19. Comparative polymorphism of sterlet fertilizers (Acipenser Ruthenus for microsatellite DNA markers

    Directory of Open Access Journals (Sweden)

    Ольга Олексіївна Малишева

    2015-11-01

    Full Text Available Based on microsatellite DNA markers in three (LG-19, LS-68 and LS-39 it is examined intraspecific genetic structure of sterlet fertilizers. As a result of this work it was found that this group of fish is in a balanced state in terms of the genetic polymorphism. On the basis of certain individual differences in allelic variants have been selected and combined the parental pairs for alternative genotypes. The results of the research allow optimize further work on the reproduction of sturgeon under artificial cultivation

  20. Fluorescent Random Amplified Microsatellites (F-RAMS) analysis of mushrooms as a forensic investigative tool

    Czech Academy of Sciences Publication Activity Database

    Kallifatidis, B.; Borovička, Jan; Stránská, J.; Drábek, J.; Mills, D. K.

    2014-01-01

    Roč. 9, MAR (2014), s. 25-32 ISSN 1872-4973 Institutional support: RVO:61389005 Keywords : random amplified microsatellites * hallucinogenic mashrooms * DNA profiling Subject RIV: EB - Genetics ; Molecular Biology Impact factor: 4.604, year: 2014

  1. Microsatellite data analysis for population genetics

    Science.gov (United States)

    Theories and analytical tools of population genetics have been widely applied for addressing various questions in the fields of ecological genetics, conservation biology, and any context where the role of dispersal or gene flow is important. Underlying much of population genetics is the analysis of ...

  2. Microsatellite analysis of cryopreserved stallion semen stored on FTA(R paper : research communication

    Directory of Open Access Journals (Sweden)

    M.L. Schulman

    2002-07-01

    Full Text Available The aim of this study was to establish and validate a method to permit microsatellite analysis of DNA profiles obtained from frozen-thawed stallion sperm cells. This would provide reliable and accurate verification of the identification of a semen donor. Ejaculates from 5 pony stallions were collected, processed and frozen in 0.5 m plastic straws. Aliquots of 100 m of the frozen-thawed semen thus obtained were either placed directly, or diluted (1 : 10 ; 1 : 100 ; and 1 : 1000 and placed on slides of FTA(R paper. Similarly, blood samples obtained from each of the stallions were placed onto slides of FTA(R paper. A punch was removed from each sample after drying. Each sample was mixed with FTA(R purification reagent, Dithiothreitol and Proteinase K before incubation and processing. All samples were processed with a set of 13 microsatellite markers. Further analysis permitted a comparison of the DNA profiles of the frozen-thawed semen and the blood samples. A full profile of markers was obtained from the 1 : 10 and 1 : 100 dilutions of the frozen-thawed semen samples as well as from the blood samples. The DNA profiles from the frozen-thawed semen and blood samples obtained from the stallions matched in all cases.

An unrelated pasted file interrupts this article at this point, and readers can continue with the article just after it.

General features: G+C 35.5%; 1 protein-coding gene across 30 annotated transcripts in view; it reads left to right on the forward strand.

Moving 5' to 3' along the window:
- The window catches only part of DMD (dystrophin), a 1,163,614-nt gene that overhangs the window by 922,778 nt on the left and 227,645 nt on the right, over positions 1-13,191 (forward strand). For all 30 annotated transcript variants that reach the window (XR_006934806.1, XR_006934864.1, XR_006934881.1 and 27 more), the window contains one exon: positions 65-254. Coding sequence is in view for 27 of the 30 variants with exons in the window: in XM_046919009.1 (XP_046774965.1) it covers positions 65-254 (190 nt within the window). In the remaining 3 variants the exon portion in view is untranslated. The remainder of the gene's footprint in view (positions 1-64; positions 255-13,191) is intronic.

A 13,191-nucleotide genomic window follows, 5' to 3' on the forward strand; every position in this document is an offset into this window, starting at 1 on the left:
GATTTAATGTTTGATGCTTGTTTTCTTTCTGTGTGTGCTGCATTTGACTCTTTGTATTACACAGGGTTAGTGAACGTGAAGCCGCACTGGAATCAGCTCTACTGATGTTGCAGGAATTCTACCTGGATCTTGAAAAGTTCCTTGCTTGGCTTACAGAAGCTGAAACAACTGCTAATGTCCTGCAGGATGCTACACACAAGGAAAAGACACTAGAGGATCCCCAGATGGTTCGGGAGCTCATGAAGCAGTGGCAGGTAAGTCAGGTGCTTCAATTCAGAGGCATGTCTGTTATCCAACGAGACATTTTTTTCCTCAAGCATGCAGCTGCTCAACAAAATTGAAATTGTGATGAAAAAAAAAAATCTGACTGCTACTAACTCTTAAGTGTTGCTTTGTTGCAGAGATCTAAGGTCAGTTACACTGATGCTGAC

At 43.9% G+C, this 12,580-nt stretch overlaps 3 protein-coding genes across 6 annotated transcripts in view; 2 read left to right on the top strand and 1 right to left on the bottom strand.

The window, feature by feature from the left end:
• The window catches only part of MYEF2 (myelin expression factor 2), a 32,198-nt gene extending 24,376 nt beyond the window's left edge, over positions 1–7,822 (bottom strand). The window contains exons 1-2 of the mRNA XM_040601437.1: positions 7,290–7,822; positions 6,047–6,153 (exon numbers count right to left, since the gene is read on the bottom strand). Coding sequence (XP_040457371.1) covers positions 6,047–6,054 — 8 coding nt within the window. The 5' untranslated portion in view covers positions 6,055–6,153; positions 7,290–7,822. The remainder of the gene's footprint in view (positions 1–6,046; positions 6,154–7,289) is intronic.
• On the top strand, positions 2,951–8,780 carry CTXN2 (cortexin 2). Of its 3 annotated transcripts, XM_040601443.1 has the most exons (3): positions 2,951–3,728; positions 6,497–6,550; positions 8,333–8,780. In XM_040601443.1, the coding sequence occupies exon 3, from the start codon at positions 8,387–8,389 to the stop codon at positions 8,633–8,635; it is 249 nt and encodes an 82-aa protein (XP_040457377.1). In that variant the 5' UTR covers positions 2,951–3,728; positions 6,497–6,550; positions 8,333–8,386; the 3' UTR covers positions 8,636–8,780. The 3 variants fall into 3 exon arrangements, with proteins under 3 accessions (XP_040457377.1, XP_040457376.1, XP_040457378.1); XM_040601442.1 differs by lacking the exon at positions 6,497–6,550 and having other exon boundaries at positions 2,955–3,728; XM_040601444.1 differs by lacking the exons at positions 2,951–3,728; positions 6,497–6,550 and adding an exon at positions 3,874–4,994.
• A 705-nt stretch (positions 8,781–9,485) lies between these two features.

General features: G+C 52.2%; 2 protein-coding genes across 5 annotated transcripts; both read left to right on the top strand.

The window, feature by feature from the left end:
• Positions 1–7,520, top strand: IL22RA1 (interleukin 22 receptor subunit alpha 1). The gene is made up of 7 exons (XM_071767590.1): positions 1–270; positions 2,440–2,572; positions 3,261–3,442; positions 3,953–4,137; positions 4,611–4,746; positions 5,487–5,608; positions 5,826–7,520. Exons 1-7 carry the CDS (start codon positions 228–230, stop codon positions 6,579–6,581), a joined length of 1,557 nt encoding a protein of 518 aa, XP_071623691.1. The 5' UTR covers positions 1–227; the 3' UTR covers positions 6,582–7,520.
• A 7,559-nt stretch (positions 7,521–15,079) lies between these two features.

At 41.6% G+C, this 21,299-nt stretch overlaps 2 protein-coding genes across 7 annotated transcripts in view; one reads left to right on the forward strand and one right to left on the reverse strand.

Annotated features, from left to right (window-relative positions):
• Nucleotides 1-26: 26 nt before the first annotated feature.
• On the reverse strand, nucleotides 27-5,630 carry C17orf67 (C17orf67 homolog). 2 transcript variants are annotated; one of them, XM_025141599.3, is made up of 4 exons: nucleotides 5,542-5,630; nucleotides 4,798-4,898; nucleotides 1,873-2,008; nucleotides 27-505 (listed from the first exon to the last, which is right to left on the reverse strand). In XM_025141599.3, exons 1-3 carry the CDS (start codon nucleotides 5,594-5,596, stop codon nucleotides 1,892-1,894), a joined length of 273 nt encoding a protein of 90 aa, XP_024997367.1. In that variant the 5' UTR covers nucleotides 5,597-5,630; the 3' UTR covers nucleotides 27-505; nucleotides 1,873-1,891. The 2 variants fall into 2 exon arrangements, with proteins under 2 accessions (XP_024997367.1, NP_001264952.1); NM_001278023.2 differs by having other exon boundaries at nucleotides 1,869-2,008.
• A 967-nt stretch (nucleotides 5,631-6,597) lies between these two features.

3. Farm-by-farm analysis of microsatellite, mtDNA and SNP genotype data reveals inbreeding and crossbreeding as threats to the survival of a native Spanish pig breed.

    Science.gov (United States)

    Herrero-Medrano, J M; Megens, H J; Crooijmans, R P; Abellaneda, J M; Ramis, G

    2013-06-01

    The Chato Murciano (CM), a pig breed from the Murcia region in the southeastern region of Spain, is a good model for endangered livestock populations. The remaining populations are bred on approximately 15 small farms, and no herdbook exists. To assess the genetic threats to the integrity and survival of the CM breed, and to aid in designing a conservation program, three genetic marker systems - microsatellites, SNPs and mtDNA - were applied across the majority of the total breeding stock. In addition, mtDNA and SNPs were genotyped in breeds that likely contributed genetically to the current CM gene pool. The analyses revealed the levels of genetic diversity within the range of other European local breeds (H(e) = 0.53). However, when the eight farms that rear at least 10 CM pigs were independently analyzed, high levels of inbreeding were found in some. Despite the evidence for recent crossbreeding with commercial breeds on a few farms, the entire breeding stock remains readily identifiable as CM, facilitating the design of traceability assays. The genetic management of the breed is consistent with farm size, farm owner and presence of other pig breeds on the farm, demonstrating the highly ad hoc nature of current CM breeding. The results of genetic diversity and substructure of the entire breed, as well as admixture and crossbreeding obtained in the present study, provide a benchmark to develop future conservation strategies. Furthermore, this study demonstrates that identifying farm-based practices and farm-based breeding stocks can aid in the design of a sustainable breeding program for minority breeds. © 2012 The Authors, Animal Genetics © 2012 Stichting International Foundation for Animal Genetics.

  4. Detection of Sequence Polymorphism in Rubus Occidentalis L. Monomorphic Microsatellite Markers by High Resolution Melting

    Science.gov (United States)

    Microsatellite, or simple sequence repeat (SSR) markers, are valuable as co-dominant genetic markers with a variety of applications such as DNA fingerprinting, linkage mapping, and population structure analysis. Development of microsatellite primers through the identification of appropriate repeate...

  5. High-throughput microsatellite genotyping in ecology: improved accuracy, efficiency, standardization and success with low-quantity and degraded DNA.

    Science.gov (United States)

    De Barba, M; Miquel, C; Lobréaux, S; Quenette, P Y; Swenson, J E; Taberlet, P